If you define local foods as food grown or prepared organically or as truly naturally as possible, and consumed within 200 miles (USDA says 400 miles), then the local economy benefits, VERY ESPECIALLY in rural areas where there is little industry. Organic producers, even if not certified, are typically good stewards of the land and improve the land they use. We eat the foods we grow, the food we sell, and very little else.
When it all comes down to it, eating local food, made by people you can talk to, is the only way to know what’s in your food. Certifications and labels like ‘cage free’ have been taken over by big agribusiness and food retailers, and we think knowing your farmer is the only way to really know what you are getting. As farmers, we really do know our food. We can give you as much (or as little) information as you want about what you are eating.
The CSA model of agriculture has been steadily gaining ground. Can you talk about the ways that it’s changed since you started? What are the challenges and benefits for you as a farm?
We are not a true CSA – the consumer bears no risk. We let people order whatever they want, and pay as they go. Generally, people pay upon the arrival of their food, which is the exact opposite of how a CSA works. We are more like an on-line Farmer’s Market, where you can pick and choose from the offerings than a CSA share. Some people do prefer the surprise of the CSA, so we also offer Extras shares, which offer a real mix of our network’s offerings.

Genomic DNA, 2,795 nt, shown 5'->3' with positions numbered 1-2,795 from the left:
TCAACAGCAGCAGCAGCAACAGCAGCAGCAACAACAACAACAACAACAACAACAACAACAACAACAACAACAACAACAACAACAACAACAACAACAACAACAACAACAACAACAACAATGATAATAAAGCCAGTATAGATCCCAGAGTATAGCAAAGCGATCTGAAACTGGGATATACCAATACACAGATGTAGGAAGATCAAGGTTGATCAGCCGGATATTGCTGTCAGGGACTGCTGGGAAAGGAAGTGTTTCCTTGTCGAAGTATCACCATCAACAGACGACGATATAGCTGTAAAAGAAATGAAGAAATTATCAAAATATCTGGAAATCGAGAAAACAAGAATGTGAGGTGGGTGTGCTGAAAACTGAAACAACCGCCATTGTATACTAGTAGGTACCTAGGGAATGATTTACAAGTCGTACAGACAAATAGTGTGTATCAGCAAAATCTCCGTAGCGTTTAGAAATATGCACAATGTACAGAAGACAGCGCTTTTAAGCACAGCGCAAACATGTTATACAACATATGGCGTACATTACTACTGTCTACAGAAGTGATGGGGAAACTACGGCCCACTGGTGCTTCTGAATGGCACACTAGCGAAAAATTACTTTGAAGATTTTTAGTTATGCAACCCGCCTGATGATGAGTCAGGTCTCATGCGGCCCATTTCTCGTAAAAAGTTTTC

In our opinion, and the opinion of many CSA farmers we know, the movement has peaked. Natural and organic food is so much more accessible now than it was in the early 2000s. There are more Farmer’s Markets, and big chain stores like Whole Foods, and delivery services like Fresh Direct have all come to capitalize on the food awareness created by the Slow Food movement. Convenience is King, and lots of people like the order it today, get it tomorrow lifestyle.